There are a number of treatments used by conventional medicine to help people cope with the symptoms of tinnitus. These include Cognitive behavioural therapy, antidepressants, support groups, hearing aids, masking devices, and tinnitus retraining therapy.

Medical Herbalists’ Treatment Strategies
A qualified medical herbalist will normally treat the patient ‘holistically’, looking at the whole body to encompass all aspects of individual care. This would include:
• Diet and lifestyle factors
The can play a significant role, affecting how a disease affects your body.
• Previous medical history
Sometimes things that happened a considerable time ago can be related to your current condition or may be affecting how you are currently dealing with an illness.
• Family medical history
• All symptoms and signs that are going on currently for the patient
A detailed look at your current health can allow the herbalist to understand what the most likely underlying causes of the tinnitus are, and any other factors relevant to your health.
• Looking at the individual pattern of how the disease came about
Not only do medical herbalists treat symptoms of the disease itself in the system that it is related, (e.g. tinnitus involves the nervous system), they will also treat other related systems. E.g. for tinnitus from hypertension treatment includes the heart and circulatory system, digestive system, and kidneys as these all play a role in the body’s maintenance of blood pressure.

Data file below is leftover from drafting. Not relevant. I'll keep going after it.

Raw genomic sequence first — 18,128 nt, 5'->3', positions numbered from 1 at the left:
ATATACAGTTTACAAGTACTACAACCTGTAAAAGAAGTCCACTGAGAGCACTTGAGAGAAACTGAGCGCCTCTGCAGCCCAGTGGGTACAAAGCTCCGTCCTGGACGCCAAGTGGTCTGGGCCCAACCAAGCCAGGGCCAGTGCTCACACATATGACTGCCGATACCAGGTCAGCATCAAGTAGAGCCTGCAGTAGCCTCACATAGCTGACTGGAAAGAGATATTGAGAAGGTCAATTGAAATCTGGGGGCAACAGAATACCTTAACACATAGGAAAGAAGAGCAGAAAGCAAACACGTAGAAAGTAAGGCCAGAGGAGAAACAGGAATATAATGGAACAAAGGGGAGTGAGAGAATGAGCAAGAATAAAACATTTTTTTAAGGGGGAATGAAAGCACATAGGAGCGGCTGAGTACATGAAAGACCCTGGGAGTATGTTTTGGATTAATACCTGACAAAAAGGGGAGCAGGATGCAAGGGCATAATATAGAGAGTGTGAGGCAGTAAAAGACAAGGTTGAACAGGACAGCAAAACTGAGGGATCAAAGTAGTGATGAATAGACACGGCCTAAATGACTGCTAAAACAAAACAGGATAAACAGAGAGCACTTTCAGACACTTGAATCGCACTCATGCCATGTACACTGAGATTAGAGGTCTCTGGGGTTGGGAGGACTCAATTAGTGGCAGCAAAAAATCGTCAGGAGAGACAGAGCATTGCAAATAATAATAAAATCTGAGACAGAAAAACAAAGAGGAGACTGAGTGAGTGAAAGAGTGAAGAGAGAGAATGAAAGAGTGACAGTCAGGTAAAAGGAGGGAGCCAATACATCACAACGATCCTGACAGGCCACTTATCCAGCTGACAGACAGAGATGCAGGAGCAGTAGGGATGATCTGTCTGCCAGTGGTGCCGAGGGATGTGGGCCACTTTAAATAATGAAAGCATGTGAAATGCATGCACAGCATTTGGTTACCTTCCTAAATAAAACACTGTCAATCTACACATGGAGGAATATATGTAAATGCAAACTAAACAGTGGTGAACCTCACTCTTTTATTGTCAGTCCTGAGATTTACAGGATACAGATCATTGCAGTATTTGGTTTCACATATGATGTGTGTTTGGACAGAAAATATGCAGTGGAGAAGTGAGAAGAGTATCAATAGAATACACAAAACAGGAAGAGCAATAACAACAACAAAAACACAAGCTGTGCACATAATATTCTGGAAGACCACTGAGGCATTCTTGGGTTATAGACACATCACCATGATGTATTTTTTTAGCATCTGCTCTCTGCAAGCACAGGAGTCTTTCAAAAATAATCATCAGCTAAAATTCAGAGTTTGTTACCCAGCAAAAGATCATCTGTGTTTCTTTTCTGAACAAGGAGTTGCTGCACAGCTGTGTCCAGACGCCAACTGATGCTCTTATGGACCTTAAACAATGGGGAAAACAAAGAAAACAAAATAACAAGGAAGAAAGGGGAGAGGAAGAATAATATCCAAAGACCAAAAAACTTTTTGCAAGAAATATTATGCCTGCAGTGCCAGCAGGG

• Constitution
A person’s constitution is important for seeing how the disease has manifested for them.
For example, a person who feels the cold a lot may have a cold and dry constitution. This could result in stagnation of body fluids, decreased circulation, solidifying of body excretions which could lead to thicker mucus secretions which can lead to excess phlegm/catarrh. This person could manifest their tinnitus from catarrhal cause and this would be treated with warming herbs to move the blood and to clear stagnation of catarrh.
• Treatment is with herbs selected specifically for the individual, diet and lifestyle advice treating the symptoms and the cause.

You know your body best, but it is helpful having someone like a Medical Herbalist monitor you, who can diagnose, and who has knowledge of all body systems and how they relate to one another in certain diseases, and how certain herbs affect this taking into account all aspects of the individual.

Summary and Conclusions

I hope you have found this information insightful. I hope it offers a number of options to help improve your own health and to understand how a Medical Herbalist could work with you to try to improve your situation. We believe that a medical herbalist is one of the medical professionals best placed to offer support for people suffering from Tinnitus.

Lymphoedema | Skin Conditions | Insomnia | Digestion and IBS | Tinnitus | Stress | High Blood Pressure | Pain Management | PMS | Arthritis | Menopause | Panic Attacks | Low Energy levels | Other Conditions

JASTREBOFF, P. AND HAZELL, J., 2004. Tinnitus Retraining Therapy. 1st ed. Cambridge: Cambridge University Press.)